A pink Art Deco mansion, which has changed little since it was built in 1934 for a steel window magnate, is for sale for £1.5 million.
The house is in the Essex village of Great Easton where it presents an unlikely contrast to the Norman church and 15th century half-timbered houses.
The home was built as the country residence of Walter Crittall, known as ‘Pink’, whose father founded the company making the steel-framed windows that would become the enduringly popular Crittall brand.
Pink was very involved in the design of the house working with London architecture firm Messrs Joseph with significant input from Sir Owen Williams, an eminent architect whose best known designs include Spaghetti Junction, and the Boots building in Nottingham.
The most striking feature of the two-storey house is the central glass tower, which shows off the Crittall windows to fine effect and houses the staircase, complete with the original red enamel hand rails and glass orbs.
Further original features still remaining include the house’s pink-painted brick exterior – presumably a tribute to its original owner’s nickname – which was described as “surprising” by architectural writer Nikolas Pevsner, and the emerald green-painted Crittall windows.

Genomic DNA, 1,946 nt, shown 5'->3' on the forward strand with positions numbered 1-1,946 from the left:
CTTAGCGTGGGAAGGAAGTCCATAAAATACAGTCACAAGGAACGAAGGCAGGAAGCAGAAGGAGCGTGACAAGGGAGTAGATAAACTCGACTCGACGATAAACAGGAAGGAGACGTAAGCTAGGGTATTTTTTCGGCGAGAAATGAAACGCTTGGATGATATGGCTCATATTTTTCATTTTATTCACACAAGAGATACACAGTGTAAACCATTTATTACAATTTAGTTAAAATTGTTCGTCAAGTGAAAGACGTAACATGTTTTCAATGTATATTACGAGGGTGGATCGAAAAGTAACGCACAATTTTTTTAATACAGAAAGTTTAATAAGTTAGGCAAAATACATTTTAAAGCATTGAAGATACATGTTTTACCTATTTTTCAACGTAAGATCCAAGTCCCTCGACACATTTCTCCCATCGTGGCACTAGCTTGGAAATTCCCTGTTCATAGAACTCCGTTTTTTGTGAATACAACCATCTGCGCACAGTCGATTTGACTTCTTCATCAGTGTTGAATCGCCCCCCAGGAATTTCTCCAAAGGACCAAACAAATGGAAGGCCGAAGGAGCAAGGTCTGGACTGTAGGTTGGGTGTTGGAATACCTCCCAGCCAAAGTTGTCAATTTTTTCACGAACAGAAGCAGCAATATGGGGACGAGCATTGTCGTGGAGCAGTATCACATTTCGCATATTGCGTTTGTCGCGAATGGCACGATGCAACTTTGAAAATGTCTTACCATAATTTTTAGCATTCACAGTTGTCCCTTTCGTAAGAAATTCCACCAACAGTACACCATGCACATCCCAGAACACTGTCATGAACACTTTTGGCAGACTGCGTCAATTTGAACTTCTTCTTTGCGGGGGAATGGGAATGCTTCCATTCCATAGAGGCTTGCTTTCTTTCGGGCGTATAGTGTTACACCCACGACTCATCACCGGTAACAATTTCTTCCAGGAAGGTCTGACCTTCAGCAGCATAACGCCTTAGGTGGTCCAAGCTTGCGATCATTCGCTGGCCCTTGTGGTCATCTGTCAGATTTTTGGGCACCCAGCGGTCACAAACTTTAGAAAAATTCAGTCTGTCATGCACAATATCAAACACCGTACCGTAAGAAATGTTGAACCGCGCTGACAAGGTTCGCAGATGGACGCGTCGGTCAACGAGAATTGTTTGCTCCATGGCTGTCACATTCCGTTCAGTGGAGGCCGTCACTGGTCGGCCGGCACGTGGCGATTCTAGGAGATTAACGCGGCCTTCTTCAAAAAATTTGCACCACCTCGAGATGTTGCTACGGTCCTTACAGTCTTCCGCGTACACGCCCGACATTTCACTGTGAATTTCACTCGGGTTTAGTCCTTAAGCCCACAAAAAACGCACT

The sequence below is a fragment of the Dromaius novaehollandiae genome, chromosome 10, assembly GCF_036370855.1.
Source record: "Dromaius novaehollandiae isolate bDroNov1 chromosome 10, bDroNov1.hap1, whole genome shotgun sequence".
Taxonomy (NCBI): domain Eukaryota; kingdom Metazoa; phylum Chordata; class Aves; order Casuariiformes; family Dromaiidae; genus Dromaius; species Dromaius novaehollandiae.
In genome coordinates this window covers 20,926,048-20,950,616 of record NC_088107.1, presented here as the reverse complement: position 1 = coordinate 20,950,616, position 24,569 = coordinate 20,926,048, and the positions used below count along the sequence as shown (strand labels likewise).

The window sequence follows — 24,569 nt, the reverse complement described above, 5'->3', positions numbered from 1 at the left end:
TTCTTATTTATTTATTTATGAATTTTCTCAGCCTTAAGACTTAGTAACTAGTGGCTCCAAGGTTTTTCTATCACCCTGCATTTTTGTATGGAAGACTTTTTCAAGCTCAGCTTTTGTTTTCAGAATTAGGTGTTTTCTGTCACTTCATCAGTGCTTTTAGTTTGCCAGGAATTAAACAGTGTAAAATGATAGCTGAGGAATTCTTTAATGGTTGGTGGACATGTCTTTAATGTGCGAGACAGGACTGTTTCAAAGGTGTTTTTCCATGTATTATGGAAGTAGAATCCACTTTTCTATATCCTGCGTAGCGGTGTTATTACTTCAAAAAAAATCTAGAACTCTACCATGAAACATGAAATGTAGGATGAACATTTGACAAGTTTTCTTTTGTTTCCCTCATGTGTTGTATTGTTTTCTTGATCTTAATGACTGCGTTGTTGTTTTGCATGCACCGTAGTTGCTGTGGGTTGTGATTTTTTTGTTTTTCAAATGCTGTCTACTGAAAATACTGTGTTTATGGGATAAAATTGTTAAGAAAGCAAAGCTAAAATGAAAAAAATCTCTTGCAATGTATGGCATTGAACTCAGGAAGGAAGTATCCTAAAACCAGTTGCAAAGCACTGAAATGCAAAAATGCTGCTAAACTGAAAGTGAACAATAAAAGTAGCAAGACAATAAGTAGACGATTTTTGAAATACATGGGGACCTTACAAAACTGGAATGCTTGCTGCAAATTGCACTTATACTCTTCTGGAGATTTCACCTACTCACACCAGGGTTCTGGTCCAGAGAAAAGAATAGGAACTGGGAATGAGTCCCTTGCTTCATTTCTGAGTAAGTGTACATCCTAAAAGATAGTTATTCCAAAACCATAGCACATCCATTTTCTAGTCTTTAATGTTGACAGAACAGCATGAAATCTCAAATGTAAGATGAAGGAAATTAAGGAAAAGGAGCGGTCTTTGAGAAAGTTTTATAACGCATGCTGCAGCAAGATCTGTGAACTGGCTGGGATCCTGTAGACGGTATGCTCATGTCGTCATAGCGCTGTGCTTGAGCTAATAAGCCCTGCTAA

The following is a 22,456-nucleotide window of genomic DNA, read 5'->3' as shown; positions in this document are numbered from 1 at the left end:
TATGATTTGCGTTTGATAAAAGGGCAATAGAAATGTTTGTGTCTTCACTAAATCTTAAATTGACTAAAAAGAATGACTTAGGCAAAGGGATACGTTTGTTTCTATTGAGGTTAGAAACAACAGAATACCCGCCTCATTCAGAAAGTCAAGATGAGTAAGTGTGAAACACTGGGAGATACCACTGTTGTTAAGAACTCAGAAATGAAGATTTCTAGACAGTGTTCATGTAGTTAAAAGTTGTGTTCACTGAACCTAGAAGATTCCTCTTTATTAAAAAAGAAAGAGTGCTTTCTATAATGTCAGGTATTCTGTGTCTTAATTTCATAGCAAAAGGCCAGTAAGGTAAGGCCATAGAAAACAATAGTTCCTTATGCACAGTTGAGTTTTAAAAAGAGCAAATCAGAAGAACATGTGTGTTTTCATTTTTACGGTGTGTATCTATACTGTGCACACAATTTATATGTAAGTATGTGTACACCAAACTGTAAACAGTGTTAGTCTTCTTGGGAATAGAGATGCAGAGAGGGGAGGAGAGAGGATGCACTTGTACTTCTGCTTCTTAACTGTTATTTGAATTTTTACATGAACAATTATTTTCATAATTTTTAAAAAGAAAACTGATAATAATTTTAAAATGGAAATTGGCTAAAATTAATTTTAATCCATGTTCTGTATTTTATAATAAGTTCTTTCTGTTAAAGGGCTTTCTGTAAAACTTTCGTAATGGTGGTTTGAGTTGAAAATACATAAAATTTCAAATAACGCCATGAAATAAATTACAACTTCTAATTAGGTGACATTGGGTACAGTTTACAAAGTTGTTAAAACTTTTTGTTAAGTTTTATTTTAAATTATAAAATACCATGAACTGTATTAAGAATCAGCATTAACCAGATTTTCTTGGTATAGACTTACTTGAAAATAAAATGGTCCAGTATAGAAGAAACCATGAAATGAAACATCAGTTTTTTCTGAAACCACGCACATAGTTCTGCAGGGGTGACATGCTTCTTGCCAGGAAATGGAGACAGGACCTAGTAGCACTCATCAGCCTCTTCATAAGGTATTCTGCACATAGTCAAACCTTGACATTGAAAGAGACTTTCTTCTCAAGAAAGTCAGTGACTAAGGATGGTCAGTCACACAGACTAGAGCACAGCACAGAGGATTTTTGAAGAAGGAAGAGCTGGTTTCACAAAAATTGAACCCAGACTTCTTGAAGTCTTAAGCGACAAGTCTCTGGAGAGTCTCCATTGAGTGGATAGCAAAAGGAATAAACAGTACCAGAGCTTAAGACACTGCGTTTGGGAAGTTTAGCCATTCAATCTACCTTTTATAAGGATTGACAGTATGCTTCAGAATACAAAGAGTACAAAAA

The main reception room still has the original 1930s Chinese wallpaper and door handles, among other touches.
Across the hallway is an octagonal dining room with a serving hatch connecting it to the kitchen, which has a larder and pantry.
The master bedroom has a balcony overlooking the gardens and an en suite bathroom. A laundry room, also on the first floor, retains all its original cupboards.
There are also several outbuildings at the property, which sits in five acres of grounds. A guest annexe with floor-to-ceiling windows was originally built as an art studio and there are also a garage and storage rooms on the site.
The gardens are kept much as the Crittalls originally laid them out with a paddock, two orchards, a vegetable garden, tennis court, badminton garden and a laundry garden in different parts of the grounds.
The Crittall family also built the Essex model village of Silver End, nowadays considered a modernist landmark, for the workers at the nearby Crittall factory and Walter Crittall was closely involved with the design of the village.
The house is for sale through The Modern House for £1.5million.